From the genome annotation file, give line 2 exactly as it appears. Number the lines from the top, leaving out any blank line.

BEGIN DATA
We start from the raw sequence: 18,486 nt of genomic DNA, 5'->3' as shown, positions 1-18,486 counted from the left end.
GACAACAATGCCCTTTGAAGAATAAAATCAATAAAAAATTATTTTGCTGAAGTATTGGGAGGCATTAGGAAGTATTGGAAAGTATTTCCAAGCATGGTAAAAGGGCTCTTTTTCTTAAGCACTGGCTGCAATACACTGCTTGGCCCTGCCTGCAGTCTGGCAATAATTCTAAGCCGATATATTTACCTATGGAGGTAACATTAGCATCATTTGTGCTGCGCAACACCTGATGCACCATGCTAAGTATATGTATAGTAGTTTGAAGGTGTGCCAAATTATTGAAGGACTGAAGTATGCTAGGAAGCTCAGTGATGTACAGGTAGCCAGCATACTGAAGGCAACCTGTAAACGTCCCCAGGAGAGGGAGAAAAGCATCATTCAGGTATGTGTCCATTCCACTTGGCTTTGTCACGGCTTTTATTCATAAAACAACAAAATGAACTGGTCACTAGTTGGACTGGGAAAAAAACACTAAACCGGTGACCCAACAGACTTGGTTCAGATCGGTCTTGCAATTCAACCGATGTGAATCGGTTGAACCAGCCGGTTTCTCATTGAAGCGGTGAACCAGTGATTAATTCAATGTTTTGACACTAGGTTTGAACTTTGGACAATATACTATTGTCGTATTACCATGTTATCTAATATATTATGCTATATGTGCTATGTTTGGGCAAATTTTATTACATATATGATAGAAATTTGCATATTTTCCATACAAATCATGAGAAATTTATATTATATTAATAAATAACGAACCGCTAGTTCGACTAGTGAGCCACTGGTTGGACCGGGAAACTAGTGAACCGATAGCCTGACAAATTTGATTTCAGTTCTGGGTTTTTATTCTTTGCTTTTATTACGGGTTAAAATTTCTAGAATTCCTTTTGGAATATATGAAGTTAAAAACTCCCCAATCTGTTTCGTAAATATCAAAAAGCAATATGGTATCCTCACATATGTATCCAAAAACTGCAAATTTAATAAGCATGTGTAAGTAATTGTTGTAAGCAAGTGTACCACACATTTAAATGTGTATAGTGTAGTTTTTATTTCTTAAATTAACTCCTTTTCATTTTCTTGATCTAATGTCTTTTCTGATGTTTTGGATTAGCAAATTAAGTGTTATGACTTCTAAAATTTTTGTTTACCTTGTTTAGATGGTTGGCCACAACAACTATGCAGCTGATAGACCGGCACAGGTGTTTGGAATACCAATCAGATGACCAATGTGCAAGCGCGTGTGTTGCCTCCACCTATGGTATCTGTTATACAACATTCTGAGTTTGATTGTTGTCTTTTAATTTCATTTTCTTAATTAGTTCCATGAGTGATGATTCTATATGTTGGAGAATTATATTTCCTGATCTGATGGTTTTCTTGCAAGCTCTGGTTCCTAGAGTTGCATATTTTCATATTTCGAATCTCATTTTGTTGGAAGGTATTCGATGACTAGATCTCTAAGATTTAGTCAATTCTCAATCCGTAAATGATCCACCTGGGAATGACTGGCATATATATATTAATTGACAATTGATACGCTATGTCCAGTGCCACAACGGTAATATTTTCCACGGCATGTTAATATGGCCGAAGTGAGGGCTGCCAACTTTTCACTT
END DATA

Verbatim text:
GACAACAATGCCCTTTGAAGAATAAAATCAATAAAAAATTATTTTGCTGAAGTATTGGGAGGCATTAGGAAGTATTGGAAAGTATTTCCAAGCATGGTAAAAGGGCTCTTTTTCTTAAGCACTGGCTGCAATACACTGCTTGGCCCTGCCTGCAGTCTGGCAATAATTCTAAGCCGATATATTTACCTATGGAGGTAACATTAGCATCATTTGTGCTGCGCAACACCTGATGCACCATGCTAAGTATATGTATAGTAGTTTGAAGGTGTGCCAAATTATTGAAGGACTGAAGTATGCTAGGAAGCTCAGTGATGTACAGGTAGCCAGCATACTGAAGGCAACCTGTAAACGTCCCCAGGAGAGGGAGAAAAGCATCATTCAGGTATGTGTCCATTCCACTTGGCTTTGTCACGGCTTTTATTCATAAAACAACAAAATGAACTGGTCACTAGTTGGACTGGGAAAAAAACACTAAACCGGTGACCCAACAGACTTGGTTCAGATCGGTCTTGCAATTCAACCGATGTGAATCGGTTGAACCAGCCGGTTTCTCATTGAAGCGGTGAACCAGTGATTAATTCAATGTTTTGACACTAGGTTTGAACTTTGGACAATATACTATTGTCGTATTACCATGTTATCTAATATATTATGCTATATGTGCTATGTTTGGGCAAATTTTATTACATATATGATAGAAATTTGCATATTTTCCATACAAATCATGAGAAATTTATATTATATTAATAAATAACGAACCGCTAGTTCGACTAGTGAGCCACTGGTTGGACCGGGAAACTAGTGAACCGATAGCCTGACAAATTTGATTTCAGTTCTGGGTTTTTATTCTTTGCTTTTATTACGGGTTAAAATTTCTAGAATTCCTTTTGGAATATATGAAGTTAAAAACTCCCCAATCTGTTTCGTAAATATCAAAAAGCAATATGGTATCCTCACATATGTATCCAAAAACTGCAAATTTAATAAGCATGTGTAAGTAATTGTTGTAAGCAAGTGTACCACACATTTAAATGTGTATAGTGTAGTTTTTATTTCTTAAATTAACTCCTTTTCATTTTCTTGATCTAATGTCTTTTCTGATGTTTTGGATTAGCAAATTAAGTGTTATGACTTCTAAAATTTTTGTTTACCTTGTTTAGATGGTTGGCCACAACAACTATGCAGCTGATAGACCGGCACAGGTGTTTGGAATACCAATCAGATGACCAATGTGCAAGCGCGTGTGTTGCCTCCACCTATGGTATCTGTTATACAACATTCTGAGTTTGATTGTTGTCTTTTAATTTCATTTTCTTAATTAGTTCCATGAGTGATGATTCTATATGTTGGAGAATTATATTTCCTGATCTGATGGTTTTCTTGCAAGCTCTGGTTCCTAGAGTTGCATATTTTCATATTTCGAATCTCATTTTGTTGGAAGGTATTCGATGACTAGATCTCTAAGATTTAGTCAATTCTCAATCCGTAAATGATCCACCTGGGAATGACTGGCATATATATATTAATTGACAATTGATACGCTATGTCCAGTGCCACAACGGTAATATTTTCCACGGCATGTTAATATGGCCGAAGTGAGGGCTGCCAACTTTTCACTT